There are speculations that limiting opioid prescriptions have contributed to the growing suicide rates in the United States.

It is believed that people who are taken off the drugs grow desperate, which eventually instills suicidal thoughts in them.

Researchers from Columbia University Mailman School of Public Health and Columbia University Irving Medical Center sought to put the claims under scrutiny to try and establish if there's indeed any direct link between opioid withdrawal with the U.S. suicide statistics.

The findings of the study were published in the American Journal of Psychiatry and presented a hypothesis that the suicide rate was higher in census regions where more high-dose, long-term opioid prescription took place.

As part of the research, scientists looked at factors like regional prescribing, rates of high-dose prescribing and long-term prescribing, and having multiple opioid prescribers. It was found that opioid prescribing declined for each of the measures from 2009 to 2017, and the suicide rates jumped from 13.80 to 16.36 per 100,000 persons.

By evaluating the regional changes, experts concluded there was a good chance the suicide rates would have risen even faster had opioid prescribing remained constant rather than decreased, according to Medical Express.

The study further stalked opioid-related death data across the age ranges of 10- to 24 and 25- to 44, and found that factors like a single opioid prescription or three or more prescribers had been directly associated with unintentional overdose deaths.

"The relationship between opioid prescribing and suicide risk is a complex one. This is particularly the case when people have their opioids tapered," Mark Olfson, MD, MPH, professor of epidemiology at Columbia School of Public Health, and Elizabeth K Dollard Professor of Psychiatry, Medicine, and Law at Columbia University Irving Medical Center, told Medical Express.

"People can become desperate if their pain is not well controlled. Yet opioids also pose a greater risk of overdose than any other drug class and approximately 40% of overdose suicide deaths in the U.S. involve opioids. At a population level, the national decline in opioid prescribing over the last several years appears to have reduced the number of people who died of suicide."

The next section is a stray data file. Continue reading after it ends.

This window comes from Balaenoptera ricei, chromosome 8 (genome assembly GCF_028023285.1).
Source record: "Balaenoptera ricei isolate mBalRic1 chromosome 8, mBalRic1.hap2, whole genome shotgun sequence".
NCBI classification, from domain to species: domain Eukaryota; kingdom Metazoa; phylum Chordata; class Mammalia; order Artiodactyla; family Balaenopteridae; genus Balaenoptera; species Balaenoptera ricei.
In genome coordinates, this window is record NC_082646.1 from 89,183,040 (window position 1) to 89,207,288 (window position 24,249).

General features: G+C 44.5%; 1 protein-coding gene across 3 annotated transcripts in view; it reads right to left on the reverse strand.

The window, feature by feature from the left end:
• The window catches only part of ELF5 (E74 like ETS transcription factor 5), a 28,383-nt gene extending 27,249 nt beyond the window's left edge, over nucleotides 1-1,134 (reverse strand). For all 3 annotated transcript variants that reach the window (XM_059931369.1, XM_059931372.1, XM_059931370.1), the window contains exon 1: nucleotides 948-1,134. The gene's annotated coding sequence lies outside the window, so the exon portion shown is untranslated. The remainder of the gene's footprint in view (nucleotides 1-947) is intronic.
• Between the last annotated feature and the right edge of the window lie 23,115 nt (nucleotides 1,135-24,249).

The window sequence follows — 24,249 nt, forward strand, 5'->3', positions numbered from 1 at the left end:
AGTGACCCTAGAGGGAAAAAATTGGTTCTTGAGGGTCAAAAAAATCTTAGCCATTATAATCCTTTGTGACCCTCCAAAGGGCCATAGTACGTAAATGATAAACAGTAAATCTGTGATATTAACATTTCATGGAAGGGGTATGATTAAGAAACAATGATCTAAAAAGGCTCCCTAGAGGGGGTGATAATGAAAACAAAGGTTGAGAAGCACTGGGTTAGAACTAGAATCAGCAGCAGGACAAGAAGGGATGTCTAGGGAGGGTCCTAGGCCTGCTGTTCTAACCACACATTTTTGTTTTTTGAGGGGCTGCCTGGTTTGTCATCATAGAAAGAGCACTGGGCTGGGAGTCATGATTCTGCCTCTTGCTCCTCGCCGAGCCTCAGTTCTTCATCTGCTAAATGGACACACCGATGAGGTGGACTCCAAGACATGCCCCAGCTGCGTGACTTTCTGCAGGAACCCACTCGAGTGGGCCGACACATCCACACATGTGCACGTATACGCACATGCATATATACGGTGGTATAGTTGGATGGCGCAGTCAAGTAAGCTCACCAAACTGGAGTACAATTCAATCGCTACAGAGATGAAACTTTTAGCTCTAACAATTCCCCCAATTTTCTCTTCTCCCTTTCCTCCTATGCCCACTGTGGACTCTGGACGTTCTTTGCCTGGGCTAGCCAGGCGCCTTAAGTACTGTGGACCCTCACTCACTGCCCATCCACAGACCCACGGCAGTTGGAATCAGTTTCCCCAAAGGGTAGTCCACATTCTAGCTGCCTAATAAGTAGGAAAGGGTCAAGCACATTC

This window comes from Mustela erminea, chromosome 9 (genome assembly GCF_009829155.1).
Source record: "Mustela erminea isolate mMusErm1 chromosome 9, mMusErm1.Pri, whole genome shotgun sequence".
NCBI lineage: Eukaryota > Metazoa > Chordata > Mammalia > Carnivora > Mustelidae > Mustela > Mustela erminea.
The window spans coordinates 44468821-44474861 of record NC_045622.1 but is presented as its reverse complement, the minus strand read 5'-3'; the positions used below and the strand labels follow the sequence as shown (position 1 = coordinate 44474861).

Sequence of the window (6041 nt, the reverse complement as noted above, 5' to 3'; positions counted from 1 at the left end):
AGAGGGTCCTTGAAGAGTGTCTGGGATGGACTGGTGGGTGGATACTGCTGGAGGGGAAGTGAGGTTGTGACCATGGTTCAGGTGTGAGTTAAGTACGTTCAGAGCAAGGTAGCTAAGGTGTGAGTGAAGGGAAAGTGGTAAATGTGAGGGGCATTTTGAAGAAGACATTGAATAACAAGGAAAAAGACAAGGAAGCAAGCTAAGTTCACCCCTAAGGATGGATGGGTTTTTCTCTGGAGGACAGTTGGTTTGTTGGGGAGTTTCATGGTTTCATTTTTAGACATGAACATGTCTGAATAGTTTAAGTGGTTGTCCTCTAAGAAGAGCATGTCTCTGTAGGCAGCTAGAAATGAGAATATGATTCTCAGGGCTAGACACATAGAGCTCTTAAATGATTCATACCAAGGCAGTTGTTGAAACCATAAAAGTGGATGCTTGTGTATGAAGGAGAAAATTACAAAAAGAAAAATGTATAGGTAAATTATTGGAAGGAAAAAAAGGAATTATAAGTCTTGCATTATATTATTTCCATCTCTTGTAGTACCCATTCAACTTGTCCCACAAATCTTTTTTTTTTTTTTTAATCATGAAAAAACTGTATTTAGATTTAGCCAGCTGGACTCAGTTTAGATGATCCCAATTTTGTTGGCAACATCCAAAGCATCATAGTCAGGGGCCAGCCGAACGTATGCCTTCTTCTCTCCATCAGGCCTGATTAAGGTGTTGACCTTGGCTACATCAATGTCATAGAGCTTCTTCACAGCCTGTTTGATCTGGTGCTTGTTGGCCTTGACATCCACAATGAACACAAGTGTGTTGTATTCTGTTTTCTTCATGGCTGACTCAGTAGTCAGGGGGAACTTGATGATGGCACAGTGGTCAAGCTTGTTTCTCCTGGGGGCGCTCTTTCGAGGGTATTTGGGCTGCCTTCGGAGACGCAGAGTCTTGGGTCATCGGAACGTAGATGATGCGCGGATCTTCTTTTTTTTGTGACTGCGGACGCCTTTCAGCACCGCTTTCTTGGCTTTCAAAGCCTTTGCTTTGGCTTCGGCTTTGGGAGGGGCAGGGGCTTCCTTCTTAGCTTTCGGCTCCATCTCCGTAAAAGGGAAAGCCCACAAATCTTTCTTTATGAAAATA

The study referenced the 2009–2017 U.S. National IQVIA Longitudinal Prescription Database and National Center for Health Statistics mortality data to land a conclusion. Aside from the aforesaid factors, the researchers also looked at the USDA-defined states and commuting zones data to carry out research based on locations.

They focused on four age groups--10–24, 25–44, 45–64, and 65 years or older-- consisting of both males and females, and checked their opioid prescription measures. Noting that the length of opioid prescribing is associated with persistent opioid use, the team included a measure of the percentage of opioid prescriptions for long-term opioid prescriptions greater than or equal to 60 consecutive days.

The result implied that geographic regions where there was a significant decline in people filing opioid prescriptions were directly proportional to declining suicide rates.

"Although the present population-level research cannot establish that opioid prescriptions cause deaths by suicide, the results are consistent with the view that opioid prescription policies and practices should give careful attention to possible connections between prescription opioids and suicide risk," said Olfson.

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